Interviews Focus on Middle Passage & Manchild in the Promised Land
2015 marks the anniversary of two significant books by African Americans: the 25th anniversary of the publication of MIDDLE PASSAGE by Charles Johnson and 50th anniversary of the publication of MANCHILD IN THE PROMISED LAND by Claude Brown. Both books will be featured on KAZI Book Review’s July 27 edition at 8 a.m. CST on KAZI 88.7FM. Charles Johnson won the National Book Award for Fiction for MIDDLE PASSAGE, only the second African American to win the award for fiction at that time.
In the first segment of KBR, I discuss the origins of MIDDLE PASSAGE with its author Charles Johnson. The novel’s protagonist is Rutherford Calhoun, a newly freed slave and irrepressible rogue, desperate to escape unscrupulous bill collectors and an impending marriage to a priggish schoolteacher. He jumps aboard the first boat leaving New Orleans, the Republic, a slave ship en route to collect members of a legendary African tribe, the Allmuseri. Thus begins a daring voyage of horror and self-discovery.
Charles Johnson, a 1998 MacArthur fellow, is the S. Wilson and Grace M. Pollock Endowed Professor of English at the University of Washington in Seattle. His fiction includes Dr. King’s Refrigerator, Dreamer, and Middle Passage, for which he won the National Book Award. In 2002 he received the Academy Award in Literature from the American Academy of Arts and Letters.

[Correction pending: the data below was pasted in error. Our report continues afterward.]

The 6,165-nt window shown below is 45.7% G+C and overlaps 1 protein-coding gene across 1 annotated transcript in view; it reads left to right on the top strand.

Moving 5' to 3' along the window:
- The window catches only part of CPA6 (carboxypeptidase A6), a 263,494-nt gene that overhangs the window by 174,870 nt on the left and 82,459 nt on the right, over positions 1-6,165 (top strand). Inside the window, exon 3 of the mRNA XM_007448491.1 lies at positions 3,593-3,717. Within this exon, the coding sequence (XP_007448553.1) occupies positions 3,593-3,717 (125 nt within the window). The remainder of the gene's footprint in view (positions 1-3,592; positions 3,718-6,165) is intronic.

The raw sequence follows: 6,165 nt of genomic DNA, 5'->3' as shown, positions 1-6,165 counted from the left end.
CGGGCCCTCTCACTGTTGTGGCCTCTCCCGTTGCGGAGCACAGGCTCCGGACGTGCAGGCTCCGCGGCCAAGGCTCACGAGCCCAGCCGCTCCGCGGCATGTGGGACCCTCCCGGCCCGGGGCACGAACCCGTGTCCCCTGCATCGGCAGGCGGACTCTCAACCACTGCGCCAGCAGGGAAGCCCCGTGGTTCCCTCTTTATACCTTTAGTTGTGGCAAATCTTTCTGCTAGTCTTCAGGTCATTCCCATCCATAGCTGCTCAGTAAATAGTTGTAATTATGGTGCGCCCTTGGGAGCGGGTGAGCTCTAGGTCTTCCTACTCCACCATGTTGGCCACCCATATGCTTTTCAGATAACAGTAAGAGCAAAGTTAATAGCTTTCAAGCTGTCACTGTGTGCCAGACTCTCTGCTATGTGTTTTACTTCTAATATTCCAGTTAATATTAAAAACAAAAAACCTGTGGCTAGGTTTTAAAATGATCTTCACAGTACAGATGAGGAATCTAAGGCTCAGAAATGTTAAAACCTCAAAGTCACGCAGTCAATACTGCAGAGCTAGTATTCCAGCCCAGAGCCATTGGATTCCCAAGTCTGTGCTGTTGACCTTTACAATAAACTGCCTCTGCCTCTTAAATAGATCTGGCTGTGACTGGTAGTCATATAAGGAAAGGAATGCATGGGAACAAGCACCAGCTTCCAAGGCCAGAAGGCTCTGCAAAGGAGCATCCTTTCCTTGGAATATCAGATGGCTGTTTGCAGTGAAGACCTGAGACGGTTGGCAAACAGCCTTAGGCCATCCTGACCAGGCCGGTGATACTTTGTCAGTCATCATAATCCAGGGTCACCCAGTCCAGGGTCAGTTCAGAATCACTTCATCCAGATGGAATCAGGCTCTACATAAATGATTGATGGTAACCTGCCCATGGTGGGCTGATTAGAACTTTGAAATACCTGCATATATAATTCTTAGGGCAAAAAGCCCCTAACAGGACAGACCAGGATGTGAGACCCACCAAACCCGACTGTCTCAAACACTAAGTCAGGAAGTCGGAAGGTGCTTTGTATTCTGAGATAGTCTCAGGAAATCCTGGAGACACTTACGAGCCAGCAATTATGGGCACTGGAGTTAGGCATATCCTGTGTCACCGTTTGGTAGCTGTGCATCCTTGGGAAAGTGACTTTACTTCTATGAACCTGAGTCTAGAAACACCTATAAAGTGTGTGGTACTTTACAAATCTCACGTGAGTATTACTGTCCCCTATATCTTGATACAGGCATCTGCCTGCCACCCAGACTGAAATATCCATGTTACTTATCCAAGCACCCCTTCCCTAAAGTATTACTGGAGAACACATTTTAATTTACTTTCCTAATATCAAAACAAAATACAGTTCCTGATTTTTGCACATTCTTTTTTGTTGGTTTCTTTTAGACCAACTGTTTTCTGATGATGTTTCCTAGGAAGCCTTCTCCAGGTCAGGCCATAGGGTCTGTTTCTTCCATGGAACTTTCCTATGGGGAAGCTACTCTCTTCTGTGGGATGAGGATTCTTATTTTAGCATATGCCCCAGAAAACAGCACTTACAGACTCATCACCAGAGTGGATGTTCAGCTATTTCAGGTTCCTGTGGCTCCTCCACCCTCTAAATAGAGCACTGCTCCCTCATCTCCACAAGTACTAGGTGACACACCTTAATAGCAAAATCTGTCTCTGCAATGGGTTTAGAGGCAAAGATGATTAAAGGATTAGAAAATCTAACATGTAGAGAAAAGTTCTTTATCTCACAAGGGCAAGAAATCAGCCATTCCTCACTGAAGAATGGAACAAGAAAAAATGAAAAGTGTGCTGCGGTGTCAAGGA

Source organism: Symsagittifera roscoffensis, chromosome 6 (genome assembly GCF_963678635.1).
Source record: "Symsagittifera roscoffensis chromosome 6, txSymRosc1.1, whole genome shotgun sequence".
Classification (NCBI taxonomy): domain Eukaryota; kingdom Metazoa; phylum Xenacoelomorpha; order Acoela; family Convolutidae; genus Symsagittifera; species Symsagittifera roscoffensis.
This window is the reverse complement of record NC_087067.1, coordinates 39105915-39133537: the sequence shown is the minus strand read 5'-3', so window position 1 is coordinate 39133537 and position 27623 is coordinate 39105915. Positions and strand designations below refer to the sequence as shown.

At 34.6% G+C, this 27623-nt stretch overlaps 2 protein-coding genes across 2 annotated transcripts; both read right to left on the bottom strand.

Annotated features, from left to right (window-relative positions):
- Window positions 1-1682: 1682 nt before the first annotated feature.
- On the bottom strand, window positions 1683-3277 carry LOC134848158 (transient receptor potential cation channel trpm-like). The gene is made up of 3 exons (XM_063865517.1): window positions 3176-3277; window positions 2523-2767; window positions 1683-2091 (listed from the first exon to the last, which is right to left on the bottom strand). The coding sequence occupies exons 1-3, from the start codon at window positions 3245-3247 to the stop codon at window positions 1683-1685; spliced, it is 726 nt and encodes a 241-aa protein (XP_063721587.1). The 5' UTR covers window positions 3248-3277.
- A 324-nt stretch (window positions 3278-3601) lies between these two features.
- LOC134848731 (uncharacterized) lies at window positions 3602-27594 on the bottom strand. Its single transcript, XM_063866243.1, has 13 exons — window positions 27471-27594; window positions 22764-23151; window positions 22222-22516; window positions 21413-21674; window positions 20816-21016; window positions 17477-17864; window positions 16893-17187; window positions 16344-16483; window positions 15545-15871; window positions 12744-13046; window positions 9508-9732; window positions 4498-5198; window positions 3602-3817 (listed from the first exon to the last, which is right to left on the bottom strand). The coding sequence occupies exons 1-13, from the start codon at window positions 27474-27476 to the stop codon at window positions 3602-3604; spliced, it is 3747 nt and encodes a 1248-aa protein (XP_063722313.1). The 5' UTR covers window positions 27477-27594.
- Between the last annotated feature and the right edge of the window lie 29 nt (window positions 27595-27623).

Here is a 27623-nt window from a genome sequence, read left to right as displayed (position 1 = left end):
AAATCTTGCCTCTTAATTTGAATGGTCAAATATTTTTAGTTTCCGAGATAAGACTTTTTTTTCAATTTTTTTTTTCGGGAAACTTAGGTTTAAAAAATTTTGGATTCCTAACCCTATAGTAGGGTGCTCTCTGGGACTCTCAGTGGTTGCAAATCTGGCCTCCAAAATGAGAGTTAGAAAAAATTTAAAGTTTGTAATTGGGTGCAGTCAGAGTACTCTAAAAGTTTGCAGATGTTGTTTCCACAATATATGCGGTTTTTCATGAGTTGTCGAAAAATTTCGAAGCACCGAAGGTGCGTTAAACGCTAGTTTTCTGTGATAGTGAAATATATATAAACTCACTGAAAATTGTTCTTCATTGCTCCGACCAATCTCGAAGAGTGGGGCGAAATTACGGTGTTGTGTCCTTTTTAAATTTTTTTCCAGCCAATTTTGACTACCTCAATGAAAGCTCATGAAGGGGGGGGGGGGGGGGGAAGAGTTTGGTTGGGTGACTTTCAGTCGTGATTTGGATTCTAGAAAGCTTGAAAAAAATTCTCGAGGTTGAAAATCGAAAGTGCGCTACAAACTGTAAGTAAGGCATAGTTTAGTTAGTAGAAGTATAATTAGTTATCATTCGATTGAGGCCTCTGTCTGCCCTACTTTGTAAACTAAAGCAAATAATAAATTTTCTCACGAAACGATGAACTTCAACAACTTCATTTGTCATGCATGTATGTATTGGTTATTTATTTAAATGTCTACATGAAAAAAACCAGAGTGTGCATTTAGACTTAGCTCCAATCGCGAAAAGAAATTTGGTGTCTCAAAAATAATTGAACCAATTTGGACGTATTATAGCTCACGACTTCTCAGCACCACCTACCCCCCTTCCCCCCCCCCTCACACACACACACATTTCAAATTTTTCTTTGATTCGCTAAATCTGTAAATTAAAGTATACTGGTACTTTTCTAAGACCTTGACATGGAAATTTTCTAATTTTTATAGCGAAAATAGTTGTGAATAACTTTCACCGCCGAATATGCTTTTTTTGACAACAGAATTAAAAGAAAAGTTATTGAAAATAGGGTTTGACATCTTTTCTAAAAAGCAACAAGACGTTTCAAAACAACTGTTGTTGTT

MANCHILD IN THE PROMISED LAND is a semi-autobiographical novel widely regarded as one of the most realistic and poignant portrayals of everyday life for the first generations of African Americans who grew up in northern cities during the 1940s and 1950s. In it, Claude Brown chronicles his coming of age in Harlem with both fondness and sadness, lamenting the many in his neighborhood, including his younger brother, who fell victim to the persistent violence, poverty and alcohol and drug addiction that plagued the community. Claude Brown died in 2002. KAZI Book Review contributors Evelyn Anderson and Peggy Terry will join me to discuss the significance of the book.